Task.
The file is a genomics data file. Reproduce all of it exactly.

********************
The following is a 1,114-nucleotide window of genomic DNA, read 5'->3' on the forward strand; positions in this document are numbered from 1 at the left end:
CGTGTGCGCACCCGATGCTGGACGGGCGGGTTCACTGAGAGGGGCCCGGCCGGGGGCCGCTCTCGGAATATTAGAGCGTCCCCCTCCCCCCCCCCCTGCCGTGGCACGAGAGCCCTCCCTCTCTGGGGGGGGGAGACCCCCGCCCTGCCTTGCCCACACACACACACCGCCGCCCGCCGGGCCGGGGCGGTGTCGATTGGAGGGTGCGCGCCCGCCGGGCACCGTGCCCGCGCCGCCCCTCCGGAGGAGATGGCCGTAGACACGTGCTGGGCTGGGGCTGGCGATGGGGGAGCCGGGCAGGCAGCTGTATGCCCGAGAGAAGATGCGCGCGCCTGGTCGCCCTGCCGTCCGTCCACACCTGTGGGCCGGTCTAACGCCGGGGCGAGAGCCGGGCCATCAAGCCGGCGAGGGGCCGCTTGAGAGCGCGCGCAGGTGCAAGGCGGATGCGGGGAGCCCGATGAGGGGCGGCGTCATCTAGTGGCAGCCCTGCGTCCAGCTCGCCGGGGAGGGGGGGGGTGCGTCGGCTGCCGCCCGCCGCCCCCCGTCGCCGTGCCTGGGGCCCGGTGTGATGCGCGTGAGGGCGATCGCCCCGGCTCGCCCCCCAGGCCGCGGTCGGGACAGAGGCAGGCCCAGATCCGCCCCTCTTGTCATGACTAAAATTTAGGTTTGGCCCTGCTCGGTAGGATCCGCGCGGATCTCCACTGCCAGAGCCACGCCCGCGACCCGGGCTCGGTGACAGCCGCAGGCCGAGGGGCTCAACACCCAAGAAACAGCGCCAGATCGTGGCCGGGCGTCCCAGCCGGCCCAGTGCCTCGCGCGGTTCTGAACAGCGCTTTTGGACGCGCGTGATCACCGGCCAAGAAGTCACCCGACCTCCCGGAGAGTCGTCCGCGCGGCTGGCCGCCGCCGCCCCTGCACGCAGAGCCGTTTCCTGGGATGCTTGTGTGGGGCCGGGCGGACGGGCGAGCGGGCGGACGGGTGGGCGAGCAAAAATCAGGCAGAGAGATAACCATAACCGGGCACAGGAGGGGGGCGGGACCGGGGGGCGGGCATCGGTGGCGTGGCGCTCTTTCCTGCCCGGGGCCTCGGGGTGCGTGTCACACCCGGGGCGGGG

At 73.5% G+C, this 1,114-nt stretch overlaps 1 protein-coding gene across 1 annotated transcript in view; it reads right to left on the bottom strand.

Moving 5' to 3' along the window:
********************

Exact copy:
The following is a 1,114-nucleotide window of genomic DNA, read 5'->3' on the forward strand; positions in this document are numbered from 1 at the left end:
CGTGTGCGCACCCGATGCTGGACGGGCGGGTTCACTGAGAGGGGCCCGGCCGGGGGCCGCTCTCGGAATATTAGAGCGTCCCCCTCCCCCCCCCCCTGCCGTGGCACGAGAGCCCTCCCTCTCTGGGGGGGGGAGACCCCCGCCCTGCCTTGCCCACACACACACACCGCCGCCCGCCGGGCCGGGGCGGTGTCGATTGGAGGGTGCGCGCCCGCCGGGCACCGTGCCCGCGCCGCCCCTCCGGAGGAGATGGCCGTAGACACGTGCTGGGCTGGGGCTGGCGATGGGGGAGCCGGGCAGGCAGCTGTATGCCCGAGAGAAGATGCGCGCGCCTGGTCGCCCTGCCGTCCGTCCACACCTGTGGGCCGGTCTAACGCCGGGGCGAGAGCCGGGCCATCAAGCCGGCGAGGGGCCGCTTGAGAGCGCGCGCAGGTGCAAGGCGGATGCGGGGAGCCCGATGAGGGGCGGCGTCATCTAGTGGCAGCCCTGCGTCCAGCTCGCCGGGGAGGGGGGGGGTGCGTCGGCTGCCGCCCGCCGCCCCCCGTCGCCGTGCCTGGGGCCCGGTGTGATGCGCGTGAGGGCGATCGCCCCGGCTCGCCCCCCAGGCCGCGGTCGGGACAGAGGCAGGCCCAGATCCGCCCCTCTTGTCATGACTAAAATTTAGGTTTGGCCCTGCTCGGTAGGATCCGCGCGGATCTCCACTGCCAGAGCCACGCCCGCGACCCGGGCTCGGTGACAGCCGCAGGCCGAGGGGCTCAACACCCAAGAAACAGCGCCAGATCGTGGCCGGGCGTCCCAGCCGGCCCAGTGCCTCGCGCGGTTCTGAACAGCGCTTTTGGACGCGCGTGATCACCGGCCAAGAAGTCACCCGACCTCCCGGAGAGTCGTCCGCGCGGCTGGCCGCCGCCGCCCCTGCACGCAGAGCCGTTTCCTGGGATGCTTGTGTGGGGCCGGGCGGACGGGCGAGCGGGCGGACGGGTGGGCGAGCAAAAATCAGGCAGAGAGATAACCATAACCGGGCACAGGAGGGGGGCGGGACCGGGGGGCGGGCATCGGTGGCGTGGCGCTCTTTCCTGCCCGGGGCCTCGGGGTGCGTGTCACACCCGGGGCGGGG

At 73.5% G+C, this 1,114-nt stretch overlaps 1 protein-coding gene across 1 annotated transcript in view; it reads right to left on the bottom strand.

Moving 5' to 3' along the window: